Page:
BRB Contractors Inc.

BRB ContractorsBRB knows the needs of its clients and has the experience to keep projects moving.

By Alan Dorich

There are many municipal utilities contractors, but BRB Contractors Inc. sets itself apart with an emphasis on values such as honesty and integrity in its relations with others. “[We] treat our vendors and subcontractors like we like to be treated,” Chairman of the Board Mike Welch declares.

Based in Topeka, Kan., BRB specializes in constructing water and wastewater treatment plants, and water, sewer and gas line installations. Founders Barney Braymen and Hank Meinking started the firm in 1959 as the Braymen-Meinking Co.BRB Contractors info box

The two had experience from working for another firm, but “very little money to put into it,” Welch says, noting that Braymen and Meinking began by taking on small municipal jobs. They took most profits and reinvested them into their company, allowing it to grow.

After Meinking left the firm in 1970, Braymen renamed it as BRB Contractors Inc. Welch, who joined the firm as an estimator in 1971, says it now has a staff of 200 employees and enjoyed sales last year of $30 million.

BRB has a broad reach with its work. “We work between the Rocky Mountains and the Mississippi,” Welch says, noting that its customer base ranges from cities and counties to private clients. “Once in a while, we do industrial plants.”

Its current work, President Mike Laird notes, includes the final stages of testing on a waterline project in North Platte, Neb. The company constructed 27,000 feet of 36- and 48-inch pipe that will move water for the Twin Flatt Natural Resources District.

“Nebraska is moving some water out of previous irrigation wells back into the river,” he says. “It’s basically resolving some actions between the states where Nebraska had to return water back to the waterways.”

A Seasoned Staff

The experience of BRB’s team helps it compete, Welch says. The company often has competitors enter its market with less experience, “like vertical building contractors,” he says. “They don’t understand the time elements or what we have to go through.”BRB Contractors 2

For example, BRB’s clients usually need contractors who can get the job done without interfering with their operations, which can involve treating wastewater or pumping sewage. “They’ve got their work cut out for them,” Welch says.

“They want us to come in, get the job done and get out of the way,” he states. “We have seasoned people that know how to project manage, engineer and keep the jobs going. We’re blessed in that regard.”

Laird, who also has more than 30 years with BRB, agrees. “The people are key to getting anything built,” he declares.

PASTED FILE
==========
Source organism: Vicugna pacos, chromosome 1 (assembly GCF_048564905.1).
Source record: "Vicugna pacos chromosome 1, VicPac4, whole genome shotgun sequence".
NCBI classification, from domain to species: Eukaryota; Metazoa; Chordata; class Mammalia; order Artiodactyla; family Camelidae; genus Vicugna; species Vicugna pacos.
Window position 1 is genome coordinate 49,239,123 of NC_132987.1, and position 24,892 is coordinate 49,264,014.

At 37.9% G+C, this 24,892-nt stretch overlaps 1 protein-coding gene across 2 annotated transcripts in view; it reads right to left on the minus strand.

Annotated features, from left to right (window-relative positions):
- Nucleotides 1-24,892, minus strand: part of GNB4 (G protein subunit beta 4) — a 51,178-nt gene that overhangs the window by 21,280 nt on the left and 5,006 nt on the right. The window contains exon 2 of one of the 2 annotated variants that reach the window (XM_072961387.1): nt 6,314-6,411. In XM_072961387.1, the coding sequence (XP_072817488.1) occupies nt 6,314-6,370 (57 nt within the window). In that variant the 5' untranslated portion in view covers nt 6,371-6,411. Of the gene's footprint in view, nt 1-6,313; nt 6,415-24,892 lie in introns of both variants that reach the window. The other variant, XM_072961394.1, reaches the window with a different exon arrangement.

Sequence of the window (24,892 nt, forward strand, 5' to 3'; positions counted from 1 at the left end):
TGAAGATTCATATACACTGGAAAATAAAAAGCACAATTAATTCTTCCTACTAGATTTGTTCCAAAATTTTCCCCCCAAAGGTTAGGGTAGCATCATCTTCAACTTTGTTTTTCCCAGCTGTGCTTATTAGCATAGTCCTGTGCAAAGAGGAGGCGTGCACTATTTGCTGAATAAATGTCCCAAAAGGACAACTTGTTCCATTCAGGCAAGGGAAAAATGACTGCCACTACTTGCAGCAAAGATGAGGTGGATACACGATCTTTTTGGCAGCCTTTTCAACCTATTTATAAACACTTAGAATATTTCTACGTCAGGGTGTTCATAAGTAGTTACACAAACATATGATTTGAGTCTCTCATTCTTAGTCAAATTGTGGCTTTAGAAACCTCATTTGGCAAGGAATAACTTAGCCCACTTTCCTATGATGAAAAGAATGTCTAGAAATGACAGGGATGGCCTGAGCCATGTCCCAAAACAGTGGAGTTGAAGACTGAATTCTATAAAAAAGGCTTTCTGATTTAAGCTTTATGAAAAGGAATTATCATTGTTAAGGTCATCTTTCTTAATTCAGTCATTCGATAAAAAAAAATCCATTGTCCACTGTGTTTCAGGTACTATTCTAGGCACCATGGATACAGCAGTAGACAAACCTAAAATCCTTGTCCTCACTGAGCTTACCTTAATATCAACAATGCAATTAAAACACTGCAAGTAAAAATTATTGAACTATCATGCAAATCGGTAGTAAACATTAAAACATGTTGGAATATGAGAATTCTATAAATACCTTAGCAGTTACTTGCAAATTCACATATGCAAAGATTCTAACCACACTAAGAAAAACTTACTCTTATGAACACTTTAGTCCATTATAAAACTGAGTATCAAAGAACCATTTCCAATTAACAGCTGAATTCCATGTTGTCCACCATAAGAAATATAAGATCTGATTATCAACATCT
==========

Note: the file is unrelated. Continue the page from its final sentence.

Up to Date

BRB continues to invest in its operations. “We try to keep up with the latest technology, computers and software, and communications media as far as the field is concerned,” Welch says.

The company recently purchased a new excavator and loader, and expects to buy more, based on the Trump administration’s push to update the infrastructure. “I’m enthusiastic about more infrastructure work coming along,” Welch says.

“We do have a replacement policy for our equipment that gets us the cleaner engines and creature comforts for the operators,” Welch says, adding that BRB also invests in its shop. “We try to give them everything they need to maintain the equipment and keep it in good shape.”

Promoting Creativity

Like many, BRB is finding it challenging to hire new, qualified people. “The unemployment rate is pretty low right now and it’s going to get lower,” Welch predicts. “There’s going to be a fight for the best people out there.”

But the company’s low turnover rate allows it to cope. “Retention is something that we try to keep on the front burner,” he says, noting that the company keeps its employees loyal with benefits such as a 401(k) program, growth opportunities and an environment that allows them to contribute.

“For the most part, people are allowed to use their knowledge in their work as much as possible,” Welch says. “There’s some adult supervision, of course, but you can be creative about getting the job done on time and on budget.”

Planning Ahead

BRB plans for continued but controlled growth, Laird says. As it has focused on water and wastewater jobs, “We’ve seen somewhat of an upturn in projects,” he says. “We’ve been able to compete, but we’re not looking to take on more than we can successfully complete.”

The company also has started a succession plan for when its current leaders retire. “We’re finding people and bringing them up through the ranks,” Welch says. “We’ve got the company set up where we want it to continue with new blood.”

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